Haimon: son of Creon and Eurydice,
betrothed to Antigone
Teiresias: blind prophet
Chorus: citizens of Thebes
Choragos: leader of the chorus
Sentry: soldier
The play begins with the news that
Antigone’s brothers, Eteocles and
Polyneices, have killed each other.
Creon is the new king and he has
announced that Polyneices will be
left to rot where his body lies.
This edict goes against Greek
religious practices and Antigone is
determined to give her brother the
burial he deserves.
Irony in Antigone
 Dramatic Irony-
 audience/reader is aware
 of information the
 characters are not
 Situational Irony-an
 unexpected outcome
 Verbal Irony-character
 says one thing but
 means another
Foil Characters
  Ismene (weak) vs. Antigone
  (strong)
  Haimon (rational) vs. Antigone
  (emotional)
  Haimon (logical human voice) vs.
  Teiresias (voice of the gods)
Creon vs. Antigone
Creon represents the state, and the
ideals of government, as the holder
of absolute power over a city and its
people
Antigone represents the duties one
has to family and to the gods
A challenge to Creon’s power is
seen as a challenge to his
masculinity
Antigone upsets the typical gender
roles, showing that women as well
as men determine or interpret the
law
Antigone & Ismene – Interpretation Chart
                  Passage                      Speaker   What does this passage reveal about
                                                                    the speaker?

“Now  you can prove what you are: a
                                                         CONFRONTATIONAL; STRONG-WILLED AND
true sister or a traitor to your family.”     ANTIGONE               FORCEFUL

“Bury him! You just said the law forbids                   SUBSERVIENT TO HUMAN LAW EVEN
it.”                                                      THOUGH SHE KNOWS THAT IT’S WRONG
                                               ISMENE     NOT TO BURY HER BROTHER; OBEDIENT
                                                                     AND FEARFUL

“You may do as you like, since apparently
the laws of the gods mean nothing to you.”                 VIEWS SISTER AS WEAK BECAUSE SHE
                                              ANTIGONE      WON’T STAND FOR GOD’S LAWS BUT
                                                              CHOOSES MAN’S LAWS INSTEAD

“They mean a great deal to me, but I have
no strength to break laws that were made                 VALUES HUMAN LAWS OVER THE LAWS OF

for the public good.”
                                               ISMENE                THE GODS



“Impossible things should not be tried at                      FEARFUL, COWARD, WEAK

all.”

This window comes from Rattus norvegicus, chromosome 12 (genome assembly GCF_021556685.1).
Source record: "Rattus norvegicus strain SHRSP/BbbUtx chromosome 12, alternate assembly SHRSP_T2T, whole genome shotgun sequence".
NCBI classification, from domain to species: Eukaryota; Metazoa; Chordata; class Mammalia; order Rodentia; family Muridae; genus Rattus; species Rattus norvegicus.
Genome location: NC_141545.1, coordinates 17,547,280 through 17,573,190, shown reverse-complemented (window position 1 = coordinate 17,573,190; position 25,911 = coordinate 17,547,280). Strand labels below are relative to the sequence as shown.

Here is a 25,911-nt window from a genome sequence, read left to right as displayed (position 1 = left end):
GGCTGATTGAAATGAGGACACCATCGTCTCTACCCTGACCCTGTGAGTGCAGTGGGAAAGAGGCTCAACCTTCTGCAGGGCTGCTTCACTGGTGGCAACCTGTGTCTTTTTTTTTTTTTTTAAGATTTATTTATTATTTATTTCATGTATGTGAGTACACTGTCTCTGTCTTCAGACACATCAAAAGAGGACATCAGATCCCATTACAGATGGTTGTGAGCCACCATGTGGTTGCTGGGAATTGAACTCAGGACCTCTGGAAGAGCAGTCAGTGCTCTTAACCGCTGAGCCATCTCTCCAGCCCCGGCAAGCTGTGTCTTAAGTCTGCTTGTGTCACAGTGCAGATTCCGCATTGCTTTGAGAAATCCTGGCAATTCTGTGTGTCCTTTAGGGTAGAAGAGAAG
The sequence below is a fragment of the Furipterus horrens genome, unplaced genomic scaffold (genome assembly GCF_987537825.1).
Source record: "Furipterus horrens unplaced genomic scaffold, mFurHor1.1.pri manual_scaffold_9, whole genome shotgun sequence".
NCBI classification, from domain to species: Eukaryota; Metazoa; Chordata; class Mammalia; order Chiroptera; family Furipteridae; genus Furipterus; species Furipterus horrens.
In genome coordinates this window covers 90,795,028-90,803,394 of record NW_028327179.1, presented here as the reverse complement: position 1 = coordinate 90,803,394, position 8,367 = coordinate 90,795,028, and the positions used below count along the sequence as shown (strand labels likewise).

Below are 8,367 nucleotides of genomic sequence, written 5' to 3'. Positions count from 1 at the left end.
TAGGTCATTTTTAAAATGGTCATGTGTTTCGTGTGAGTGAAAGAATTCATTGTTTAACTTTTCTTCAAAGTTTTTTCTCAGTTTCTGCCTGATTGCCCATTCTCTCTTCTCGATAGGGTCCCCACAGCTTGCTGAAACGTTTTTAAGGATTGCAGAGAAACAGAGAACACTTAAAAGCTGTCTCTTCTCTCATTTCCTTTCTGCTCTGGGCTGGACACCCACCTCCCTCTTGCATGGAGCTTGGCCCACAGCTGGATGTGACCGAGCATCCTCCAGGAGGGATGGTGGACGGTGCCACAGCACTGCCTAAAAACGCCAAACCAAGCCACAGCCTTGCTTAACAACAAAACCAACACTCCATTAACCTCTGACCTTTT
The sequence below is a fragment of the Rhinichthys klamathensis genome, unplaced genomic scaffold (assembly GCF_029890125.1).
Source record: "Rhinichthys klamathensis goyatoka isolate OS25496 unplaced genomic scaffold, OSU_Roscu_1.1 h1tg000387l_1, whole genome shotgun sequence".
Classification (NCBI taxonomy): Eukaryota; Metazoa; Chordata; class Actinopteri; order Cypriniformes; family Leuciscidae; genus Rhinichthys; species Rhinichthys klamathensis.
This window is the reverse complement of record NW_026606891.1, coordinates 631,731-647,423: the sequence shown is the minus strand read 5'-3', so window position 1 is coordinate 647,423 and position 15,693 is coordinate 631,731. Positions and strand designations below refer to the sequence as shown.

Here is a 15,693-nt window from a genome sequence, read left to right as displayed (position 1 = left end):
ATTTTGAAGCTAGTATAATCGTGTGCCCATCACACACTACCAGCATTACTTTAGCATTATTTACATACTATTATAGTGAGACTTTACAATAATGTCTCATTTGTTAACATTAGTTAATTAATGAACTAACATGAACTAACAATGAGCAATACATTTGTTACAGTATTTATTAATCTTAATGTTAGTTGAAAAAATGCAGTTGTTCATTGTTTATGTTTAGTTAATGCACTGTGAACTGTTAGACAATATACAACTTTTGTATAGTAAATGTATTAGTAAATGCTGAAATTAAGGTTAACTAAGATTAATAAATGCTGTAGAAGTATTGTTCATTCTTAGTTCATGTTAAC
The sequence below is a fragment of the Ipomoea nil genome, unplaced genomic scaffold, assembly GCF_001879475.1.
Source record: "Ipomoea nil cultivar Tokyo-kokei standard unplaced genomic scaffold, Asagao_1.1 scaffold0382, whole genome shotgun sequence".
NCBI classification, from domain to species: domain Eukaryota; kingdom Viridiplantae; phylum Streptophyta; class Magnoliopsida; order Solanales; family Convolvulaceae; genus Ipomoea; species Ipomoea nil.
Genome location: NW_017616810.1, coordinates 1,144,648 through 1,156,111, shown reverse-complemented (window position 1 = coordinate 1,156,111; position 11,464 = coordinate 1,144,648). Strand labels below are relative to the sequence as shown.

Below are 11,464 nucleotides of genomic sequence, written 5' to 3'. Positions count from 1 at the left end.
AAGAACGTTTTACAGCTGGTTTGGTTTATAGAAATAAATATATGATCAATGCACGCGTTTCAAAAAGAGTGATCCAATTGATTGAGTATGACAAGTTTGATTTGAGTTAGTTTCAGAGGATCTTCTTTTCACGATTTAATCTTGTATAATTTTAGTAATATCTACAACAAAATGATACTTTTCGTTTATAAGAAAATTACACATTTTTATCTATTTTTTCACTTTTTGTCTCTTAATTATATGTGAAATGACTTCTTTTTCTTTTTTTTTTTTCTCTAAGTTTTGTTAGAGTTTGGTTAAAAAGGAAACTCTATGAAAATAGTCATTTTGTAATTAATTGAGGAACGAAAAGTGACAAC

ISMENE
I am not afraid of the danger; if it means               ADHERES TO LAWS OF GODS VERSUS LAWS
death, it will not be the worst of deaths –               OF HUMANS (CREON) AND IS WILLING TO

death without honor.”
                                              ANTIGONE    FACE PUNISHMENT FOR THOSE BELIEFS


“So fiery, you should be cold with fear.”                FEARFUL OF WHAT WILL HAPPEN TO HER
                                                           SISTER BECAUSE OF HER BEHAVIOR
                                               ISMENE        TOWARDS CREON AND HIS LAWS

“O, tell it! Tell everyone! Think of how                     WANTS SOMEONE TO SHARE THE
they’ll hate you when it all comes out.”                  CONSEQUENCES WITH BUT KNOWS THAT
                                              ANTIGONE   ISMENE WILL NOT DO IT; SHE’S TAUNTING
                                                                  HER BECAUSE OF IT
                        JOCASTA




HAIMON     MEGAREUS     JOCASTA




ETEOCLES   POLYNEICES      ISMENE
Dramatic Structure - Tragedy
  INCITING INCIDENT—SOMETHING HAPPENS TO BEGIN THE
                    ACTION OF THE PLAY

  EXPOSITION—BACKGROUND INFORMATION

  RISING ACTION—STORY BUILDS AND GETS MORE EXCITING

  COMPLICATION—SIGNALS THE BEGINNING OF THE MAIN
               CONFLICT

  CLIMAX—MOMENT OF GREATEST TENSION

  REVERSAL—CHANGE OF THE HERO’S STATE OF AFFAIRS

  FALLING ACTION—THE FALLOUT RESULTING FROM THE
                 REVERSAL OF FORTUNES

  CATASTROPHE—EVENT THAT OCCURS IN WHICH THE
               PROTAGONIST IS WORSE OFF THAN THE
               BEGINNING OF THE PLAY

  MOMENT OF LAST SUSPENSE—THE FINAL OUTCOME OF THE
                           CONFLICT IS IN DOUBT